It was during this era that Manning played on the worst team in the NFL. And yet, still managed to set an NFL first in yardage and completion percentage. To give you even more perspective. Archie's record of 3 consecutive seasons with those numbers would not be broken until 1995 by Steve Young and Brett Favre. They each became the first QB in NFL history to have 3000+/60+ in four consecutive seasons.

Hold up. Think about that for a minute. We're talking about a period from 1981 to 1999 when QBs like Joe Montana, Dan Marino, John Elway, Jim Kelly, Troy Aikman, and Warren Moon all played in the NFL. Only Montana and Moon could even equal 3 consecutive seasons. They were the only 5 QBs who did it more than twice in a row.

4 - Steve Young, Brett Favre

3 - Archie Manning, Joe Montana, Warren Moon

That's it. That's the list. They were 11 other QBs during that period who managed to have two consecutive seasons of 3000/60 but never the trifecta. And that's any QB you can name from that period including HOFers.

And then, the 21st century rolled around and rules changed so fast over the past 15 seasons that 3000/60 is so commonplace it doesn't even register with today's fans. Hell, the 3 of top QBs in the game today have done it 10+ times (Peyton Manning, Tom Brady, Drew Brees). But, after these guys things start to get a little murky. Yeah, you have guys in there who are sitting at somewhere between 5 to 9 total seasons of 3000/60 but not many have done it 3 times in row. Not as many as you would think considering how much teams pass the ball these days. Especially, given the favorable passing rules.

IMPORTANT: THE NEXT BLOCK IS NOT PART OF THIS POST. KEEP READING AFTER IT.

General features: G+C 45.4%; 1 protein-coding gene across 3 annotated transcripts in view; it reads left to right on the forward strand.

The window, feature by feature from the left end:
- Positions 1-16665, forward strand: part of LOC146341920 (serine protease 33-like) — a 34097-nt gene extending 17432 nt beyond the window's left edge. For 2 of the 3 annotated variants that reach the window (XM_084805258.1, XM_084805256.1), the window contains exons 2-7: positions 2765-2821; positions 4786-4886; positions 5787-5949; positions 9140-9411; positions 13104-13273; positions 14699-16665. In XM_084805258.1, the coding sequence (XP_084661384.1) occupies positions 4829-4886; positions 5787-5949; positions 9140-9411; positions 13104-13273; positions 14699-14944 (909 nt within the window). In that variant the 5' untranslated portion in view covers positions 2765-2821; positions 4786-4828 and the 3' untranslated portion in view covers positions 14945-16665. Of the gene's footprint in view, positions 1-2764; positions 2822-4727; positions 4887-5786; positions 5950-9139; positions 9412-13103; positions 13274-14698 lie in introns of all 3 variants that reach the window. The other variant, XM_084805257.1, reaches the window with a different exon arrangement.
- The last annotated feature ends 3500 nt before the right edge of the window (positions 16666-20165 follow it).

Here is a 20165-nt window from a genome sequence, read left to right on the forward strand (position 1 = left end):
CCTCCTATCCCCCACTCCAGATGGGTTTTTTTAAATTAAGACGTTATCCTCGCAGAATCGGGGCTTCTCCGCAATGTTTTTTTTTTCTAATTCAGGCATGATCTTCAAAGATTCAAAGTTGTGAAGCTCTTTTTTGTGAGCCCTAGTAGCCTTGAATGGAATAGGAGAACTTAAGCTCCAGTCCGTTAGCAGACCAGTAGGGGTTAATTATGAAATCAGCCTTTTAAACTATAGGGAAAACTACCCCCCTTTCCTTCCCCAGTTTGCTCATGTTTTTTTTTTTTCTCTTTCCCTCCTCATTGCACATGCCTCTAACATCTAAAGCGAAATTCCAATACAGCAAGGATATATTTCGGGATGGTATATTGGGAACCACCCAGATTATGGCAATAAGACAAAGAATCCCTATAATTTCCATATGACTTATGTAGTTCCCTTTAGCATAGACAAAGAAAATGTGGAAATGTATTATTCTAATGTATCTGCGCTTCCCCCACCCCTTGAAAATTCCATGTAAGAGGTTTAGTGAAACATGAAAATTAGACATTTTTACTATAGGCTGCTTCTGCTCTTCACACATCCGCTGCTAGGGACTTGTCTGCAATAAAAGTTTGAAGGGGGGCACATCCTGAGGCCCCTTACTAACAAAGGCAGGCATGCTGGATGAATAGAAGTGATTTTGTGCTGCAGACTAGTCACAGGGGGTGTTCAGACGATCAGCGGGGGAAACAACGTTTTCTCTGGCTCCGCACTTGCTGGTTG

You have QBs who played in the 2000s like Kurt Warner, Donovan McNabb, Rich Gannon, Daunte Culpepper, Brad Johnson, Steve McNair, Matt Schaub, and others who could only equal Archie's feat of three straight from 30+ years ago. Damn, you're a QB who played during the most advantageous era for passing in the history of the league and you can't do better than Archie friggin' Manning?

Geesh.

And to twist the knife in these little panzy 21st century QBs even more. Here is a very short list (it could have been much longer - TWSS) of QBs that played in the 2000's who never had 3 straight seasons of 3000/60 at any point in their entire career.

Joe Flacco

Cam Newton

Matt Stafford

Alex Smith

Kyle Orton

Chad Henne

Matt Hasselback**

Chad Pennington

Michael Vick

Aaron Brooks

Jake Delhomme

Jake Plummer

(Oh, gawd. Just Stop. I think they get the point)

So, let me get this straight. You play (or played) in the 21st century in which 3000/60 supposedly means absolutely nothing anymore because Brady, Brees, and Manning can do it in their sleep (well actually, Brees uses a step ladder, Manning does it in between choke jobs in the playoffs, and Brady can knock out 3000/60 while also impregnating supermodels two at a time) and you couldn't even equal Archie effin' Manning?

You suck.

Seriously, bruh.

Anyway, that was the first stop on our little tour of what Archie Manning was able to do while he was in the NFL. Next up, a comparison with his peers. Preview: Bradshaw sucked ass. Thank god for the Steel Curtain.